While the nursing school at USC Upstate is relatively young – it was central to the creation of the USC Spartanburg campus in 1967 – its roots extend back much further. In 1921, Spartanburg General Hospital opened its doors, with a nursing school as part of its operations. The program graduated its first class in 1922, and continued to provide trained nurses to the hospital up through its final class in 1969.
In 1947, student nurses created their first school yearbook, The Little General. Like a typical high school yearbook, there are pictures of each class – freshmen, juniors and seniors (no sophomores, though juniors were divided into two classes). A copy in the USC Upstate archives contains autographs with inside jokes shared between friends. Pictures depict nurses studying in the library, preparing food in the nutrition lab and tending to babies in the nursery, while casual snapshots show lake outings, glee club and dances. There is even a superlatives page – most likely to succeed, most popular, most talented, biggest flirt.
The first edition of the yearbook was notable for another reason as well. For the first time in the school’s history, African American students were admitted to the program that year. “It is with admiration that we accept them into our School of Nursing, and may they be the inspiration of others to follow,” reads the message above the names and group picture of the six young women. Yet despite the welcoming words, the women are not pictured anywhere else in the book, nor do they show up in the yearbooks that immediately follow.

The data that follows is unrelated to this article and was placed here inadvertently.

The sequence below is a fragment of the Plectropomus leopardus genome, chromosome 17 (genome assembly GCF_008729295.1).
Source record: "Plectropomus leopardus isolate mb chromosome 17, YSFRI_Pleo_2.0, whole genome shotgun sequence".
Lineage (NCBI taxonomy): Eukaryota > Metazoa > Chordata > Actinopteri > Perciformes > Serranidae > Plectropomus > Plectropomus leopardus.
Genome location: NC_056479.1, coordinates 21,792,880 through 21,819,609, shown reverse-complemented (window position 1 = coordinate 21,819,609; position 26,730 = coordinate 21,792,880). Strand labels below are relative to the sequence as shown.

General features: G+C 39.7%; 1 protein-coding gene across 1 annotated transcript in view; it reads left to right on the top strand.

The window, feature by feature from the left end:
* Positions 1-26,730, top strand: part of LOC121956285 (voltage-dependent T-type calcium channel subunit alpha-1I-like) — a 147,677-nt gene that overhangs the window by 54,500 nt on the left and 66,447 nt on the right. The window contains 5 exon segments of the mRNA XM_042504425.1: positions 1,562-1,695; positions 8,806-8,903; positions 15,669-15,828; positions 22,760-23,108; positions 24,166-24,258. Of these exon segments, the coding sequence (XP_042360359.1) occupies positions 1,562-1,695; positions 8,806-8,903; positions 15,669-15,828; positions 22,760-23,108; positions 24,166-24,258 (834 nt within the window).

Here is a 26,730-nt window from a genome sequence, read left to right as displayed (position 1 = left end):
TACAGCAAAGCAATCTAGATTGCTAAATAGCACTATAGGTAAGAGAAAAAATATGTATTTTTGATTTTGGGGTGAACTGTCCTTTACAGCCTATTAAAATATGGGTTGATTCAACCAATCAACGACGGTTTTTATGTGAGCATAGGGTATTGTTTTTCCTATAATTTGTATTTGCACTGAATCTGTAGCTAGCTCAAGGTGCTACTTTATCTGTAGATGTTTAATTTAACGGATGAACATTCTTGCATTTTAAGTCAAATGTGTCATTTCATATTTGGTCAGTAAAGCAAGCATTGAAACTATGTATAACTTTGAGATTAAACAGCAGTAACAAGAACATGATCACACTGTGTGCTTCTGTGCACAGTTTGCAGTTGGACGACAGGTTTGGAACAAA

As the years went on, new school activities appeared in The Little General: cheerleading, basketball, softball. There was a school newspaper, too, “The White Cap,” first published on Feb. 21, 1951. The Little General continued to publish every year until the final class of senior nurses graduated in 1969. By then, Spartanburg General had partnered with the University of South Carolina to create USC Spartanburg, as hospital-based nursing programs nationwide transitioned to university-based models.
The USC Upstate archives currently holds every edition of The Little General but two – 1948 and 1951. University archivist Ann Merryman is hopeful that someone in the community may have those volumes and be willing to donate them, or bring them to the library to be scanned. She notes the yearbooks are important because they’re a direct link to the university’s history – “the precursor to us,” she says.
“It’s a real interesting part of our history,” Merryman adds. “It’s just another way to get our alumni and our community to connect back to us.”
YOU CAN HELP!
Do you have a copy of the 1948 or 1951 edition of The Little General, or any copies of “The White Cap” student newspaper? If so, we would like to connect with you! Please contact Ann Merryman, USC Upstate archivist, at 864-503-5275 or email@example.com.